Enquirer Journal: WCWAA, neighbors at odds over fill dirt, flooding near park

The Other Side

In a letter to WCWAA members early last month, Gary Hibler, President of the association stated :

    ..there are a very few families who own property in close proximity to our athletic fields who would like to shut us down. In short, they are accusing us of undertaking actions which increased the flooding of their properties even though most of their properties were already in whole or in part in the flood plain when they bought them. I state emphatically to you that these accusations are unfounded, untrue and that WCWAA has constantly followed the technical and procedural requirements of all governmental and regulatory agencies. We constructed our facilities and are operating them in a lawful manner. The engineering firm that we obtained to assist us in our construction has confirmed on several occasions that under no circumstances has WCWAA done anything which has aggravated the tenancy of the surrounding properties to flood.

In recent months, the commissioners have had a number of closed (secret) meetings with the County and staff attorneys to discuss the issue and during the discussion last night, Mr. Pressley alluded to a meeting with the WCWAA representatives, who he said were given 7 days to respond. Evidently when they didn’t, then Pressley and company were provoked to act.

What the contributing factors are or whose at fault, pardon the pun, is very murky at best. The county flood plain rises as the more development takes place. For example, how much has the new Shea Home development (Hollister) contributed to the flooding? The more water is displaced the higher the flood plain rises everywhere else. The real question is whose agenda is served by this premature action.

Frankly, I was surprised that Baucom, Mills and Pressley took time away the many early Christmas gifts they handed out to the county developers, with the ‘new’, previously secret sewer policy ((The sewer policy enacted last night was crafted only in closed session and in many peoples mind illegal, as it violated NC open meeting rules.)) that gives all the sewer and WATER homebuilders need to construct the more than 8100 homes in the pipeline, but that is subject of another post.

 Posted by at 3:57 pm
Jun 202009
 

O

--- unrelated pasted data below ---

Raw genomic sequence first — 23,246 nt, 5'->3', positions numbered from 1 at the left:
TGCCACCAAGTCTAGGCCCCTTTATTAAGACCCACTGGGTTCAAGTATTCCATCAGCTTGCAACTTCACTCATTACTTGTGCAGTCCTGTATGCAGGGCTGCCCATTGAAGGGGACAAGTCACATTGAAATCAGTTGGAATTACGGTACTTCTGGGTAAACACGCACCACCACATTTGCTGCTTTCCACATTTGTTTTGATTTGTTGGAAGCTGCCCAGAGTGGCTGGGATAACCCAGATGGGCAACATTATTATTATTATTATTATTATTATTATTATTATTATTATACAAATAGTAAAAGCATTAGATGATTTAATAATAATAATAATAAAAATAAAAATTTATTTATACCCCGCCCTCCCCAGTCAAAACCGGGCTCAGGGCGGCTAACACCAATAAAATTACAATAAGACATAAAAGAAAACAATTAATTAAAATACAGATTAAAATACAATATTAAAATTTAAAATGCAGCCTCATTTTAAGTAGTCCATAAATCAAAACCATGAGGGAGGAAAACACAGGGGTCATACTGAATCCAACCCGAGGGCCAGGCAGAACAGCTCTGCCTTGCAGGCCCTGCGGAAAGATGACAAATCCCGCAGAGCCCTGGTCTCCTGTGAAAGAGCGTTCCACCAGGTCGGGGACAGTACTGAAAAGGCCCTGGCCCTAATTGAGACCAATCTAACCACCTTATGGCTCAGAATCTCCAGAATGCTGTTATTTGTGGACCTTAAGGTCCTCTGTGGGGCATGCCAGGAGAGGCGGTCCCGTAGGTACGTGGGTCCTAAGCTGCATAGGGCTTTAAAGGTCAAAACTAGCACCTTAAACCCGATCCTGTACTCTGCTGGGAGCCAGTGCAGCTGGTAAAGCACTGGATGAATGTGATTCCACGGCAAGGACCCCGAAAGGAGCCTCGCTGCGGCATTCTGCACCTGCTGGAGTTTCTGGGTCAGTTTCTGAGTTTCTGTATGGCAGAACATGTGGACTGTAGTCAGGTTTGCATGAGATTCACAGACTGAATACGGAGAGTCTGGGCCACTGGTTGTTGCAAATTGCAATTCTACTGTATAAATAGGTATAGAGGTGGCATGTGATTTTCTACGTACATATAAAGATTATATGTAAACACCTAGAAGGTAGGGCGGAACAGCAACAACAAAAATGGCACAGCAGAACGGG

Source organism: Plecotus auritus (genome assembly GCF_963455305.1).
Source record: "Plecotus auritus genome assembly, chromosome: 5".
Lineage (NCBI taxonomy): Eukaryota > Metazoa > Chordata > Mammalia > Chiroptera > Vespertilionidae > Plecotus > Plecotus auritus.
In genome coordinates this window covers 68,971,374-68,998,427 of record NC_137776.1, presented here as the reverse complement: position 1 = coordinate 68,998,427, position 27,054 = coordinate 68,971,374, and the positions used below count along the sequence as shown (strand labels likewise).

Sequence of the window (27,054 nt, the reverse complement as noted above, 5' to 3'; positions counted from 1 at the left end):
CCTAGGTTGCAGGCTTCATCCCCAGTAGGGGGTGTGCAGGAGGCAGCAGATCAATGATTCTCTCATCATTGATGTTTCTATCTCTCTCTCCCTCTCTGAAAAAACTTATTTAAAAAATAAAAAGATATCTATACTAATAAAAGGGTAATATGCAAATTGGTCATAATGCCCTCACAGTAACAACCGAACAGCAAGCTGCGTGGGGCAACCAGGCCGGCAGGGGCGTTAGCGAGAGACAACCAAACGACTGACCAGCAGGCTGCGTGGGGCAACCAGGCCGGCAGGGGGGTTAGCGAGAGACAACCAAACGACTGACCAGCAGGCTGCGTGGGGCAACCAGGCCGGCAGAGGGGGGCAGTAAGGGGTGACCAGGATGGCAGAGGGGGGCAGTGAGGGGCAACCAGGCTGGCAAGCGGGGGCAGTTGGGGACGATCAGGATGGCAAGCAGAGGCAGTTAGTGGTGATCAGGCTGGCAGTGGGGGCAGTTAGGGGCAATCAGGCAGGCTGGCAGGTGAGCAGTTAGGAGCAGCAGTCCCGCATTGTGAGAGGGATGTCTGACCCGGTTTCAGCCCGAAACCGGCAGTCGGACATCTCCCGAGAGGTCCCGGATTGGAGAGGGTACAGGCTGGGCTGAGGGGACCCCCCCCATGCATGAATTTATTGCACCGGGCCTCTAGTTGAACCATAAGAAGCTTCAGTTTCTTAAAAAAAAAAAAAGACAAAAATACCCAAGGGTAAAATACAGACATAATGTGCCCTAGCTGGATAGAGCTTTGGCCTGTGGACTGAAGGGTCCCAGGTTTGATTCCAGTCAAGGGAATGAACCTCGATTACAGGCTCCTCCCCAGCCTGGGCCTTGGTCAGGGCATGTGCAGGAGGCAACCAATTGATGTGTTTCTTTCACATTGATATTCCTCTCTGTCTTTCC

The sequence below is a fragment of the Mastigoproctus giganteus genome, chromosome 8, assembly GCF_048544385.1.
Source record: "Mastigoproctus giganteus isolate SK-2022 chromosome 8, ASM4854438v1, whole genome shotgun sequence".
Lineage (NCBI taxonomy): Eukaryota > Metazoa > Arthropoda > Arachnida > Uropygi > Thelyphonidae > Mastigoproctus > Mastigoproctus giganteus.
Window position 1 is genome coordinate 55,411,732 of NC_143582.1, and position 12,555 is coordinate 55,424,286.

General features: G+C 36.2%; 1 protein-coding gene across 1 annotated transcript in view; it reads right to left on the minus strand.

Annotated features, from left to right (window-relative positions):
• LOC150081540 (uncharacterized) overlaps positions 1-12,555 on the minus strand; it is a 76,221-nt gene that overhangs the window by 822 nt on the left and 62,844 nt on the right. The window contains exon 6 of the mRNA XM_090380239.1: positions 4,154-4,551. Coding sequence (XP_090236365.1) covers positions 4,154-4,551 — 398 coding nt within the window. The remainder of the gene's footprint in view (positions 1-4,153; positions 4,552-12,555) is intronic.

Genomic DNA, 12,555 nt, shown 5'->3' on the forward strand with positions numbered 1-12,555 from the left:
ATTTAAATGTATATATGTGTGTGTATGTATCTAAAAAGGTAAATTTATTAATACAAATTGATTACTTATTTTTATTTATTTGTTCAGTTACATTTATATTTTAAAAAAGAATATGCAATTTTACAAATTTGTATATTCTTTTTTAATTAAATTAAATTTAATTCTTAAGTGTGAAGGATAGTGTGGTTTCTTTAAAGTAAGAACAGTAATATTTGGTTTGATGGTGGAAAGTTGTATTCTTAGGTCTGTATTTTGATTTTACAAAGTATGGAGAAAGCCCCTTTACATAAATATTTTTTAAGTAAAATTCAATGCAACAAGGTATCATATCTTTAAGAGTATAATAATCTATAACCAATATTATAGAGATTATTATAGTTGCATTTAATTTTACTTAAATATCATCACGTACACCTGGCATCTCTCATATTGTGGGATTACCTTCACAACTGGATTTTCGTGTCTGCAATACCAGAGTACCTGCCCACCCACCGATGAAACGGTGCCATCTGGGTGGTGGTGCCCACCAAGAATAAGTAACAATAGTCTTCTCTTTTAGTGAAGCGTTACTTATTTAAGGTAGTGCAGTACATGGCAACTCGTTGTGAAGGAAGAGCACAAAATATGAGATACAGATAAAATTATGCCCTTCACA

nce again, the staccato bursts of machine gun fire will be rattling the windows and the nerves of the adjoining homeowners to Dr. Michael Land’s Wesley Chapel “Sports” shooting range.

In a decision which probably shocked as many in Dr. Land’s camp as as it does his opponents, Judge W. Erwin Spainhour has evidently decided in favor of machine guns next neighborhoods.

Click to view: Temporary Order – Michael R. Land vs Village of Wesley Chapel

The judge’s temporary order does not include any specificity as to the reasons for his ruling, we will have to wait to be enlightened. Conversely, the Village of Wesley Chapel has yet to issue a statement regarding their future course, should they (and I think they should) choose to appeal the ruling.

It always amazes me how the law in some regards can be as precise as a laser beam, but in other cases be as blunt as the flat side of the shovel. Maybe we should just blame the lawyers.

If Dr. Land had only used his shooting range for the little 22 cal. target rifle he sports for the news photographers and TV cameras at every opportunity, I don’t think people would have objected as strenuously as they do when he whips out his Thompson submachine gun and blasts away. Furthermore you have to wonder about BATF licensing procedures, as Dr. Land’s testimony during the Board of Adjustment hearing gave cause to question his application for a Class III ‘machine gun’ license.

Be that as it may, as long as hills of Wesley Chapel are alive with the sound of shot and cannonade, then Dr. Land’s shooting range will remain the target of angst and anger.

 Posted by at 10:54 am
%d bloggers like this: